Stephanie Blythe’s Joyous and Heartfelt Tribute to Kate Smith

United StatesUnited StatesWe’ll Meet Again: The Songs of Kate Smith: Stephanie Blythe (mezzo soprano), Craig Terry (piano), Walter S. Gubelmann Auditorium, The Society of the Four Arts, Palm Beach, FL, 13.1.2016. (RP)

StephanieBlythe_Photo by Ken Yatarola
Stephanie Blythe (c) Ken Yatarola

Kate Smith, the self-styled “Songbird of the South,” was the embodiment of can-do optimism and patriotism for many in mid-20th-century America. In 1939, introducing her to King George VI, President Franklin D. Roosevelt declared, “This is Kate Smith. Miss Smith is America.’’ In a career that spanned 50 years, Smith was a star of stage, radio and television and also appeared in films. Her totals are astounding: more than 6,000 radio shows and just under 3,000 songs recorded, with 600 or so of the 1,000+ new songs she introduced making the Hit Parade, and a record-breaking run at New York’s Palace Theater. Kate Smith’s endorsement meant huge sales, whether it be home freezers or US war bonds. She is credited with selling $600 million of bonds in a series of marathon radio broadcasts during World War II. Jack Paar, the television comedian and talk-show host, perhaps best summed up her appeal: “If a rainbow could sing, it would sound like you.”

Stephanie Blythe brought her tribute to the great singer, We’ll Meet Again: The Songs of Kate Smith, to Florida in an evening jointly sponsored by the Palm Beach Opera and The Society of the Four Arts. The show was conceived five years ago, and Blythe has toured the country with it; it has also been televised on PBS’s Live From Lincoln Center. This was, and clearly is, a labor of love for her, with considerable time spent researching Smith and refining the program. None of this would mean a thing if Blythe didn’t have the voice to deliver the songs, and she does. Singing without amplification, her voice was radiant, filling the hall with joy  ̶  and boy, can she belt. Personally, I could do with less patter (or at least more focus) and more singing, but that is a minor quibble.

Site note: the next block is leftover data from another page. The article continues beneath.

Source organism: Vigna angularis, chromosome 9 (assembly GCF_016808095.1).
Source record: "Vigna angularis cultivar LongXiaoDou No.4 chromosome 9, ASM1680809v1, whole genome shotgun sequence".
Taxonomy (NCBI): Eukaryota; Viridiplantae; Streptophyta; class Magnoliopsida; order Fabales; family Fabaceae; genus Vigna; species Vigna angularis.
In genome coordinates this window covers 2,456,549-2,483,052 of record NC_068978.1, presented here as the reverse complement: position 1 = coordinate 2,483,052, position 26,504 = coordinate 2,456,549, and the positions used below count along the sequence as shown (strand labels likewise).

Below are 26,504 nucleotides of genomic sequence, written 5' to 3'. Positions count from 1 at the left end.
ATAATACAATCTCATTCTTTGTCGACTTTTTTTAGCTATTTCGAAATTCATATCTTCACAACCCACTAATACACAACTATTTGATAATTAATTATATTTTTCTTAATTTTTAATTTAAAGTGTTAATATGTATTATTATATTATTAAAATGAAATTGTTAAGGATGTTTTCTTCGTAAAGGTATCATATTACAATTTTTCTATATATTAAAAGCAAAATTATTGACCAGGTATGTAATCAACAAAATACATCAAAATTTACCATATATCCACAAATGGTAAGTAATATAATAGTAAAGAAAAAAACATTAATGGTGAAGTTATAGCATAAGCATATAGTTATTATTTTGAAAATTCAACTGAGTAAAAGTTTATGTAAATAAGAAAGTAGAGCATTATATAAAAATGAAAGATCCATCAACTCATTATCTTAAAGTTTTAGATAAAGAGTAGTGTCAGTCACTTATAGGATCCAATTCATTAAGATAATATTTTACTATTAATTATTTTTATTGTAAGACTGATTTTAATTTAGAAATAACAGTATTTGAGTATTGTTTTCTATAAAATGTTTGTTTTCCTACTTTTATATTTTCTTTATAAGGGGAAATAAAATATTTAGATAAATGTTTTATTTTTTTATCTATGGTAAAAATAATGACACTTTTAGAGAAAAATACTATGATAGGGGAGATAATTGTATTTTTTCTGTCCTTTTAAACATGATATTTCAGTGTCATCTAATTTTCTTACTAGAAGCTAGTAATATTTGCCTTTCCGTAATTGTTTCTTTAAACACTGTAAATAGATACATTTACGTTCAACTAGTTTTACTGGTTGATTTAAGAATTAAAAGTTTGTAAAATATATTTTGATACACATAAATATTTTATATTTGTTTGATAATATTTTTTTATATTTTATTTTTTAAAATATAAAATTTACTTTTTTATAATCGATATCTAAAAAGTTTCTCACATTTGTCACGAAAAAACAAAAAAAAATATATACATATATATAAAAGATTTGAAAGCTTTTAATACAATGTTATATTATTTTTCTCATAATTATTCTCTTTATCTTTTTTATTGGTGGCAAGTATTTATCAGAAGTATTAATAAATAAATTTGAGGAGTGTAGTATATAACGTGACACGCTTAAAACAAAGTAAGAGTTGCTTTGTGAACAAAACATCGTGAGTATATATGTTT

And then there were the songs, which swept over many in the audience as a welcome wave of nostalgia. Blythe open with ”When the Moon Comes Over the Mountain,’’ which Smith sang on her first radio show in 1931 (she also wrote some of the lyrics) and kept as her theme song throughout her career. In “There’ll Be Bluebirds over the White Cliffs of Dover,” which Smith introduced to American audiences in October 1941, shortly before the USA entered the war, Blythe sang one of the choruses sotto voce, with just the thinnest, shimmering thread of tone. It was at once fresh, breathtaking and beautiful. Pianist Craig Terry, who clearly put his all into this program, had a similar moment in “When You Wish Upon a Star,” when he had a solo turn in that well-known song from the Disney film Pinocchio. There were other wonderful songs, ranging from the upbeat “Dream Your Troubles Away” and “Look for the Silver Lining” to the wistful “Memories of You.” Blythe ended with “We’ll Meet Again,” in which she invited the audience to sing along on the final chorus. For an encore, she turned to “This Is All I Ask,” a song that Smith sang at her 1963 Carnegie Hall concert.

With the audience on its feet, Blythe told them to stay put, quipping, “You don’t think that you would leave without me singing it, do you?” And so she broke into “God Bless America” with the audience singing along. It was a smart move: none of the inevitable comparisons between Smith and her on that song were possible. Smith once remarked to Irving Berlin, who composed the song specifically for her, that it would be remembered long after they were gone and forgotten. She was wrong, as her voice is still heard  singing “God Bless America” in sports venues in the USA as no one else ever has or will. Thanks to Stephanie Blythe, today’s audiences can enjoy a bit of the phenomenon that was Kate Smith.

Rick Perdian